And yet the Catechism says startling things about Holy Saturday. In this post I’ll focus on just one aspect: Christ’s stay in the tomb. Here’s what the Catechism says (paragraph 626), echoing an ancient and consistent tradition:
Since the “Author of life” who was killed is the same “living one [who has] risen”, the divine person of the Son of God necessarily continued to possess his human soul and body, separated from each other by death:
By the fact that at Christ’s death his soul was separated from his flesh, his one person is not itself divided into two persons; for the human body and soul of Christ have existed in the same way from the beginning of his earthly existence, in the divine person of the Word; and in death, although separated from each other, both remained with one and the same person of the Word.
To put that in plain English, we all know that when we walk by Grandpa’s casket, the corpse in the casket is not Grandpa anymore—not really. But when Joseph of Arimathea laid Jesus’ corpse in the tomb, that corpse was not a man but it was still Jesus—really and truly. Continue reading “God in the Tomb”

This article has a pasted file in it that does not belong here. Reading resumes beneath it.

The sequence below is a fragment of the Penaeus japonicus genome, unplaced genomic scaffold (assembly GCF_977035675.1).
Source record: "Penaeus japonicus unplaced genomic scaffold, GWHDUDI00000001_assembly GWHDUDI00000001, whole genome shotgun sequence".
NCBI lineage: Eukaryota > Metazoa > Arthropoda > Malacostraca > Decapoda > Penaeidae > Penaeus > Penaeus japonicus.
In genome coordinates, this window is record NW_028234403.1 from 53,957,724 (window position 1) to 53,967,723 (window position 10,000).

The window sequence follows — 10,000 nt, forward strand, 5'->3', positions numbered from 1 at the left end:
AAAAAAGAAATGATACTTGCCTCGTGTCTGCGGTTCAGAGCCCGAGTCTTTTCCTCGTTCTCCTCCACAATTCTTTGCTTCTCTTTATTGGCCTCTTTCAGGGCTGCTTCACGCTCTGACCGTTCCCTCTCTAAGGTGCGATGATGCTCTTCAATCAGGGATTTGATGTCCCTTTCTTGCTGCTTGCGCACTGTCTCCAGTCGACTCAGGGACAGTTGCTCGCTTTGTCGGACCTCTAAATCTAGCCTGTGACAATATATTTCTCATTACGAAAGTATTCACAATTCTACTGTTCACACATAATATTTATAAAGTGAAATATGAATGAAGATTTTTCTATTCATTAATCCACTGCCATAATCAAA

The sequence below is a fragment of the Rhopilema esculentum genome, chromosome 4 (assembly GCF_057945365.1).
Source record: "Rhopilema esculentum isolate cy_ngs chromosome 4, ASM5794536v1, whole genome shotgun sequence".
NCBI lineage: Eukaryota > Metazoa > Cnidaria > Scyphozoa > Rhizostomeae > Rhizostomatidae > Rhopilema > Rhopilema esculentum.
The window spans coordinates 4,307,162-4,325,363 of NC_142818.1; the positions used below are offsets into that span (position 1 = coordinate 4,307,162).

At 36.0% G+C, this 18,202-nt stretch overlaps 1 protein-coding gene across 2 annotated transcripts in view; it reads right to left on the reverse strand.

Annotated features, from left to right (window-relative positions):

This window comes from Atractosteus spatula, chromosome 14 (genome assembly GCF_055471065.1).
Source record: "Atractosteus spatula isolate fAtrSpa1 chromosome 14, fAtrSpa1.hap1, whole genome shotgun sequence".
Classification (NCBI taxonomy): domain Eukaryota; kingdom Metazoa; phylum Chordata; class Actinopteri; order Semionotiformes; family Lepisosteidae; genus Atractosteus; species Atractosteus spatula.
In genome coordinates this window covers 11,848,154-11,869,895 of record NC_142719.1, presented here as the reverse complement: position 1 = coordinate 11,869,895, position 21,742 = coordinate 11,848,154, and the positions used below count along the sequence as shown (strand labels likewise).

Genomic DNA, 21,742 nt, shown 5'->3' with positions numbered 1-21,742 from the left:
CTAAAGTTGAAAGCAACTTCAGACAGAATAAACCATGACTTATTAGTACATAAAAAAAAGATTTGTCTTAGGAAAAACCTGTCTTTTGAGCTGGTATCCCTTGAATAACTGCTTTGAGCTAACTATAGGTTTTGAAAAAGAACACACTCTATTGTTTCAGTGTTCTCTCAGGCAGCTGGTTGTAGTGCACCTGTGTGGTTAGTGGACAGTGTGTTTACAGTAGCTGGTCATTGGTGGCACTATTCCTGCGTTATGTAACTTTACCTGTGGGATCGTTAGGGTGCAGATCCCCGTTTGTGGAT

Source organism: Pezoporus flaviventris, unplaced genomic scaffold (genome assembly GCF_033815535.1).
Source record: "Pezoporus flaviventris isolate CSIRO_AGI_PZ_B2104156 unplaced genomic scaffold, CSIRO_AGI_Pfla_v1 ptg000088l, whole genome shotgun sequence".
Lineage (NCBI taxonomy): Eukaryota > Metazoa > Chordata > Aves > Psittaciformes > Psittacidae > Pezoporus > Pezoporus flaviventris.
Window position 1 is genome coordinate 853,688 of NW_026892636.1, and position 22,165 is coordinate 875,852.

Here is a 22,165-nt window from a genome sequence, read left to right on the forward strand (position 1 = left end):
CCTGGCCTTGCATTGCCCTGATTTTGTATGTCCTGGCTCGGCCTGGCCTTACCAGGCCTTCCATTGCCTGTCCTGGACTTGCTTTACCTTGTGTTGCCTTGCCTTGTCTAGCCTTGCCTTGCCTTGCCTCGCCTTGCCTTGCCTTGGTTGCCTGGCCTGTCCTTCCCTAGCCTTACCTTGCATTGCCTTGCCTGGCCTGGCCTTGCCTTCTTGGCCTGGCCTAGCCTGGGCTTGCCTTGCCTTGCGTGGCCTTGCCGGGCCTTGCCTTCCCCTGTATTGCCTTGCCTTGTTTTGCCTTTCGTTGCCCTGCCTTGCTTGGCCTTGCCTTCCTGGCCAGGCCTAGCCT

As promised in my last post, I would like to make a simple contribution to the conversation about communion for the divorced and remarried. The questions competent people raise about moral philosophy are important, but I plan to take time over the Christmas break to think them through more carefully.
In any case, I think the moral philosophy questions are something of a red herring. First Cardinal Casper and then Pope Francis mustered ethical arguments to show that the divorced and remarried may not be culpable for their ongoing situation, but it appears to me that their arguments are off-topic. The arguments the Church has heretofore given for the exclusion of divorced and remarried Catholics from communion have not been rooted in moral philosophy but in sacramental theology. Here’s a sampling: Continue reading “Thinking about Amoris Laetitia: Should sacramental discipline change?”